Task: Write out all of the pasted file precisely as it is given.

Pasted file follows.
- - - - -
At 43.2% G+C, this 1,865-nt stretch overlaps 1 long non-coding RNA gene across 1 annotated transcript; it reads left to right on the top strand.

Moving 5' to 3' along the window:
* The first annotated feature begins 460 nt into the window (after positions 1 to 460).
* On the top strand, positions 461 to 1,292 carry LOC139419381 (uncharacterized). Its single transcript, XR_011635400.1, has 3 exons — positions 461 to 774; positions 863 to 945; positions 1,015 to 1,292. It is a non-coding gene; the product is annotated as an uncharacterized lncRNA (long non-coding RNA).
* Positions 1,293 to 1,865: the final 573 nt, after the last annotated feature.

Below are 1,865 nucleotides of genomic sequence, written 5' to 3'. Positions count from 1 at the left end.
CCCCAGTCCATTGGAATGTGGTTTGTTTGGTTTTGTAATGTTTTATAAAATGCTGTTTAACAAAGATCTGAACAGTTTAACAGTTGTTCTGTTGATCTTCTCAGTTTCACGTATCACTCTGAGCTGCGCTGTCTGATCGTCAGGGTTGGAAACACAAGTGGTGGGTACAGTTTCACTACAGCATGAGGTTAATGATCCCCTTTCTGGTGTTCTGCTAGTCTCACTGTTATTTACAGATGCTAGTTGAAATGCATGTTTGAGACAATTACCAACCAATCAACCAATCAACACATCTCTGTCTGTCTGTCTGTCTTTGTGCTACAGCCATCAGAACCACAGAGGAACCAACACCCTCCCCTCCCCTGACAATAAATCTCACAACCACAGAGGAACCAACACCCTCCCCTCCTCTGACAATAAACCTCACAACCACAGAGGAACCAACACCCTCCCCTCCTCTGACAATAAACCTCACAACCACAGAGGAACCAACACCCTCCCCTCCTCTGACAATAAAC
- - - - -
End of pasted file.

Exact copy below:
At 43.2% G+C, this 1,865-nt stretch overlaps 1 long non-coding RNA gene across 1 annotated transcript; it reads left to right on the top strand.

Moving 5' to 3' along the window:
* The first annotated feature begins 460 nt into the window (after positions 1 to 460).
* On the top strand, positions 461 to 1,292 carry LOC139419381 (uncharacterized). Its single transcript, XR_011635400.1, has 3 exons — positions 461 to 774; positions 863 to 945; positions 1,015 to 1,292. It is a non-coding gene; the product is annotated as an uncharacterized lncRNA (long non-coding RNA).
* Positions 1,293 to 1,865: the final 573 nt, after the last annotated feature.

Below are 1,865 nucleotides of genomic sequence, written 5' to 3'. Positions count from 1 at the left end.
CCCCAGTCCATTGGAATGTGGTTTGTTTGGTTTTGTAATGTTTTATAAAATGCTGTTTAACAAAGATCTGAACAGTTTAACAGTTGTTCTGTTGATCTTCTCAGTTTCACGTATCACTCTGAGCTGCGCTGTCTGATCGTCAGGGTTGGAAACACAAGTGGTGGGTACAGTTTCACTACAGCATGAGGTTAATGATCCCCTTTCTGGTGTTCTGCTAGTCTCACTGTTATTTACAGATGCTAGTTGAAATGCATGTTTGAGACAATTACCAACCAATCAACCAATCAACACATCTCTGTCTGTCTGTCTGTCTTTGTGCTACAGCCATCAGAACCACAGAGGAACCAACACCCTCCCCTCCCCTGACAATAAATCTCACAACCACAGAGGAACCAACACCCTCCCCTCCTCTGACAATAAACCTCACAACCACAGAGGAACCAACACCCTCCCCTCCTCTGACAATAAACCTCACAACCACAGAGGAACCAACACCCTCCCCTCCTCTGACAATAAAC